SERMONS

The story goes like this: when I was about three years old, I was, apparently, not a very tidy little fellow. Toys and clothes, I am told, tended to be strewn about my room in no particular order. Apparently, things got so messy that my mom once told me that my room was a disaster and that unless I cleaned up, she wouldn’t be able to come to my bed to tuck me in and kiss me good night at all. Apparently, this threat of not getting a good night kiss was a strong motivator for me as a child to do something, but I’m not sure that I got the real gist of my mom’s intended message to me because when she came to check on me and how I had done with cleaning my room, I had, apparently, not put toys or clothes back on shelves or in drawers, but only carefully pushed everything back just enough to create a clear path from the hallway to the side of my bed.

My mom did tuck me in and kissed me good night, but we had to keep working on what it meant to clean my room!

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Have you ever been excluded? I don’t think there is anyone here who has not had an experience of being left out a time or two or more in their life. Think about you felt when you were excluded.

It is very painful to be excluded. Perhaps you were excluded because you were a woman, as I have experienced, or are of another nationality, or because of your skin color, or because of your sexual identity, or because you are not fluent in the spoken language. Perhaps it was because of a physical challenge: being wheelchair bound, not seeing or hearing well.

I subscribe to an internet site called Nextdoor, whose function it is to connect neighboring folks so that they can help one another in various ways. This week, there was an entry that I’m going to share with you this morning. It was posted by an Hispanic man. It reads as follows:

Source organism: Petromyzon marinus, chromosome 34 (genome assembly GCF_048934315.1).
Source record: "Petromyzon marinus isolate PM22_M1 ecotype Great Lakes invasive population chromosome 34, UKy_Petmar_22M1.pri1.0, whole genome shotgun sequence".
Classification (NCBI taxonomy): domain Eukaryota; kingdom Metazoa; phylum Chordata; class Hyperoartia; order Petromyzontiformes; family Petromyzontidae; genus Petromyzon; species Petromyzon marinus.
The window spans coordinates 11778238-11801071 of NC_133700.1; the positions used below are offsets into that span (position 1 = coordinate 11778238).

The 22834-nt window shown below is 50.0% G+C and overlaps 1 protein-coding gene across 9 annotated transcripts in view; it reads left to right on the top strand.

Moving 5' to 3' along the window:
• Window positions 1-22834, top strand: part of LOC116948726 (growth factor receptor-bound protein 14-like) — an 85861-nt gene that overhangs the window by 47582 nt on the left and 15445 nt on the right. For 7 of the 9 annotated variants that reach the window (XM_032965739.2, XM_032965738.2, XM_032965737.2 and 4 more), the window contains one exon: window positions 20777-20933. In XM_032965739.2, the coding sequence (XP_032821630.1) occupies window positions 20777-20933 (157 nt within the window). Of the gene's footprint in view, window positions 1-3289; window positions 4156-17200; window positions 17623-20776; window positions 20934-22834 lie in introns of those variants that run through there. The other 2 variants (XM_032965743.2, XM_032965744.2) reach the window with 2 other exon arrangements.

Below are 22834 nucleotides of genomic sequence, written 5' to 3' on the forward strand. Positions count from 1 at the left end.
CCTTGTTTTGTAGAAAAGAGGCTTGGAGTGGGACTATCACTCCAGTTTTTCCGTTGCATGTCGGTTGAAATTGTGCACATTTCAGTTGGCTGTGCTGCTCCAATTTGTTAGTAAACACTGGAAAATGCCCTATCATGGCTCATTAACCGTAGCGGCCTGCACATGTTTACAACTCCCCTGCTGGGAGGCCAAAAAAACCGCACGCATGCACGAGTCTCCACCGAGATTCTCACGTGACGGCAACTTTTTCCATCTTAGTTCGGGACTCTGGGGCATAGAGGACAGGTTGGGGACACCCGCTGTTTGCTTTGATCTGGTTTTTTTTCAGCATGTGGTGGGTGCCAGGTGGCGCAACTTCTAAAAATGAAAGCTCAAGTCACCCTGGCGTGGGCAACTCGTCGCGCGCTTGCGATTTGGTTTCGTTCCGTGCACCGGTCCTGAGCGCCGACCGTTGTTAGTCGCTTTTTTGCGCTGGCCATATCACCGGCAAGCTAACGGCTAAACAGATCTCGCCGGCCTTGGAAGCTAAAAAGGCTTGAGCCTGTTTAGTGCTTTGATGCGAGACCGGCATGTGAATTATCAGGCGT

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What do you hope for? Take a brief time now and think about that. Ask yourself: What do I hope for?

Every morning, my cat, Sunshine, accompanies me to the kitchen and she sits next to the cabinet where the treats are kept. She begins to drool a bit in anticipation for what she hopes will happen next: that I notice her and will give her the awaited treat. Would that we would put that kind of passion to work in us for what we are hoping for.

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Good morning

A few weeks before heading off on vacation, Pastor reached out about me possibly sharing a reflection. The initial thought was, that I had no idea what this would entail and if I would be able to do it. I agreed, and here I am today.

In line with our gospel lesson this week, I would like to share my faith reflection as it relates to welcome.

Specifically, what my life journey has been where I've felt welcome. Like most of you, we all have those instances where we've not felt welcomed.

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Greetings and peace to you! Thank you in advance for patiently enduring my thoughts and reflections on today’s gospel and other ramblings. Allow me to start with a little personal story:

In September, 1982, I was a 15 year old kid just starting high school. My brother Jonathan and I did not get along particularly well during this period of adolescence. I remember well his stern warning that if I acted in school the same way I acted at home I was going to get my butt kicked. Clearly, the warning was designed to instill fear in me because to me the big high school was the great unknown and what 15 year old entering high school isn’t afraid of the stories of being stuffed in a locker by bullies looking for a laugh at the expense of some random freshman. I made peace with my fear by praying to God for protection and making a vow to just be pleasant and kind to everyone because who would harass someone who is always being kind? I made a prayer that was my mantra throughout my young adulthood when I faced a challenging situation like an athletic competition or a tryout or a play performance: I prayed that God help me just do the best that I could because that’s all anyone could ask, right? It gave me tremendous comfort knowing that God would accept me no matter what as long as I was trying my best. After all, who else would I need to worry about disappointing?

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